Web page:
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MCLE Self-Assessment Test

Misappropriation team wins its first disbarment

A Southern California attorney accused of misappropriating almost $170,000 from a client’s estate has agreed to be disbarred, the first disbarment agreement following creation of a major misappropriation task force in the State Bar’s discipline unit.

ERIC J. SIEGLER [#179602], 43, of Temecula stipulated that he deposited $200,000 of his client’s settlement money into his client trust account but paid the client only $30,000 and allowed the account balance to drop to $384.

Siegler became inactive April 16. The State Bar Court approved the stipulation and sent a recommendation to the California Supreme Court that Siegler be disbarred.

“This case is proof of the Major Misappropriation Team’s commitment to swiftly remove from practice those attorneys who steal from their clients,” said Joseph Carlucci, head of the task force.

The team was created in February by Chief Trial Counsel James Towery in concert with a proposal to post a consumer alert – in big, bold letters on the top of a lawyer’s State Bar profile page – when bar prosecutors file charges against lawyers for stealing more than $25,000 from their clients. Although only a handful of lawyers steal large amounts of money from their clients, Towery said bar prosecutors currently have 113 pending investigations of misappropriation charges against some 55 lawyers.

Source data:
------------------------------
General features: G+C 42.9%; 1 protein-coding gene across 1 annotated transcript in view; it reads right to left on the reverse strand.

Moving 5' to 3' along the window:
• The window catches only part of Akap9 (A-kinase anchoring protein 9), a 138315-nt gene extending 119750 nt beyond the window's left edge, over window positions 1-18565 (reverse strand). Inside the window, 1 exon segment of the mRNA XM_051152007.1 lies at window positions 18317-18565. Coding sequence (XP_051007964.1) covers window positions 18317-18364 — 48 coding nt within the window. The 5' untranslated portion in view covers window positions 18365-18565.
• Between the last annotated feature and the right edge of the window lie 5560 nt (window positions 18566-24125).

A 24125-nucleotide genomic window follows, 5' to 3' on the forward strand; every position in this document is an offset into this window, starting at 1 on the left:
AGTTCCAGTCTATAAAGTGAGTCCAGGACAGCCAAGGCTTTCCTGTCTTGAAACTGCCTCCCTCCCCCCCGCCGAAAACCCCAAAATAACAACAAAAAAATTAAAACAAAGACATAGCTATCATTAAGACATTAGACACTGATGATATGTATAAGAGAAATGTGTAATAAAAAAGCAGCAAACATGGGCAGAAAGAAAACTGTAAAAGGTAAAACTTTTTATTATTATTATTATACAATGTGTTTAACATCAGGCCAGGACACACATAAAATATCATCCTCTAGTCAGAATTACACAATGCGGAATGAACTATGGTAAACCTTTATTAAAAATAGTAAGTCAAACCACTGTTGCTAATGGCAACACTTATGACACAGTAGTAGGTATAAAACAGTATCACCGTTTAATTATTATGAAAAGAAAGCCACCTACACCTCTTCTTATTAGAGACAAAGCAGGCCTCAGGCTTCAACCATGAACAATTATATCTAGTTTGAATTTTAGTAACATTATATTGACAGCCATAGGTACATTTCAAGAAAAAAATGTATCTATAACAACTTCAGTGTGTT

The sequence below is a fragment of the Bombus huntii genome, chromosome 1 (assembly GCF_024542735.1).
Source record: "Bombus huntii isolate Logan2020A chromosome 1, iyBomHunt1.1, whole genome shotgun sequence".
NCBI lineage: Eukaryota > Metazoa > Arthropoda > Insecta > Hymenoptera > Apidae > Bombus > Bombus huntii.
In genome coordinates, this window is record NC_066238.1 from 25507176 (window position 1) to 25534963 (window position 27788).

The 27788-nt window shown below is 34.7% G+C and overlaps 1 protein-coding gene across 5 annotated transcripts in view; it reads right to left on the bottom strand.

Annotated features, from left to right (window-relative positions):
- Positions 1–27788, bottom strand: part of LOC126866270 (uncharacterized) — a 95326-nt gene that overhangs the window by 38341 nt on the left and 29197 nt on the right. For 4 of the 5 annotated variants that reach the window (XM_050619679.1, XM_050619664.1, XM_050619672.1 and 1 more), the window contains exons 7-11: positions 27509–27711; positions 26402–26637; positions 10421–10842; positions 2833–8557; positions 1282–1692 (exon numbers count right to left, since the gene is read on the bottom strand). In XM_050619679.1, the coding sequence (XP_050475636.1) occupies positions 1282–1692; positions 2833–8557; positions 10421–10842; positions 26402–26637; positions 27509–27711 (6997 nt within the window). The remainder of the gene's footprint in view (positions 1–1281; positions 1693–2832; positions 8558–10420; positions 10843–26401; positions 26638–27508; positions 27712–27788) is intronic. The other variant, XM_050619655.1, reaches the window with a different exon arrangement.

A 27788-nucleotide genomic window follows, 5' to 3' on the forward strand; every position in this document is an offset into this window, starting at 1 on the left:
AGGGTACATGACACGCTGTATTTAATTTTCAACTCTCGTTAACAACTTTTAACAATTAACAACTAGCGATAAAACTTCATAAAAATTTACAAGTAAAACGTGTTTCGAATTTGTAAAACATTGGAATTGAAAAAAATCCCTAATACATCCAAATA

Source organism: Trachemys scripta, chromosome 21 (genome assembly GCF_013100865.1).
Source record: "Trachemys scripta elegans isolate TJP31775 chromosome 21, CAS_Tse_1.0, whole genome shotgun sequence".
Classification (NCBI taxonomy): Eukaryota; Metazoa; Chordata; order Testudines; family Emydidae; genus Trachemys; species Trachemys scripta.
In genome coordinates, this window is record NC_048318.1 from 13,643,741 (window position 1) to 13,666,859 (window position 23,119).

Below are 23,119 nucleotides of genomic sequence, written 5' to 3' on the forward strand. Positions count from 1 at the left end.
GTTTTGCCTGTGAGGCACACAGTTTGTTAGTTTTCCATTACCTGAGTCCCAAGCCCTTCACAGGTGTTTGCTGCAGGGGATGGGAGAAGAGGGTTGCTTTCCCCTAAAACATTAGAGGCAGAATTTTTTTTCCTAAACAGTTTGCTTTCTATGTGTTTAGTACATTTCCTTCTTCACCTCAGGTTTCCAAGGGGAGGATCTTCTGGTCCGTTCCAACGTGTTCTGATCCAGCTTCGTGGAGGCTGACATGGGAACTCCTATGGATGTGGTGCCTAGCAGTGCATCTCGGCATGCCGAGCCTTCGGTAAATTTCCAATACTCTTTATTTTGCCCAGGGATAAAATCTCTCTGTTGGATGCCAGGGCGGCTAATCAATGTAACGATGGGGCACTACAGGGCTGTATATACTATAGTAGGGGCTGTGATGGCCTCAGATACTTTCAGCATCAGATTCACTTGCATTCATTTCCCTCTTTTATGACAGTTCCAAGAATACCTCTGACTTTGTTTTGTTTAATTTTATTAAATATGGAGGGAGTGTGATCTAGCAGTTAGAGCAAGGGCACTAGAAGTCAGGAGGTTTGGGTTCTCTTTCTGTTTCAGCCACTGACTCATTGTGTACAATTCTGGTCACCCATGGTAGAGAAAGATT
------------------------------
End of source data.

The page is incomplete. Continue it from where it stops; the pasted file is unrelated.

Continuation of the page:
“Of all the types of lawyer misconduct, this is the clearest breach of ethical duties capable of causing client harm,” Towery said. “The degree to which we can identity these cases and quickly remove these lawyers from practice is the best kind of public protection.”

Siegler, a graduate of the University of San Diego School of Law who was admitted to the State Bar in 1995, was hired by a woman named Evelyn Brooks in an estate case. Brooks gave Siegler a $200,000 check she had received from her sister in connection with settling the estate of their deceased mother. Siegler deposited the check in his client trust account, as required, paid Brooks $30,000 and was to maintain a $170,000 balance until the case was finished. However, between April and December 2007, the balance dropped to $384. Over the next 2-1/2 years, Siegler replenished $26,000 to his trust account and paid that money to Brooks, but he did not pay the remaining amount.

“By misappropriating $169,616.46 of Brooks’s funds,” Carlucci wrote in the stipulation, Siegler “committed an act of moral turpitude, dishonesty or corruption.” Siegler agreed to repay Brooks $143,581 plus 10 percent interest per year going back to Dec. 31, 2007.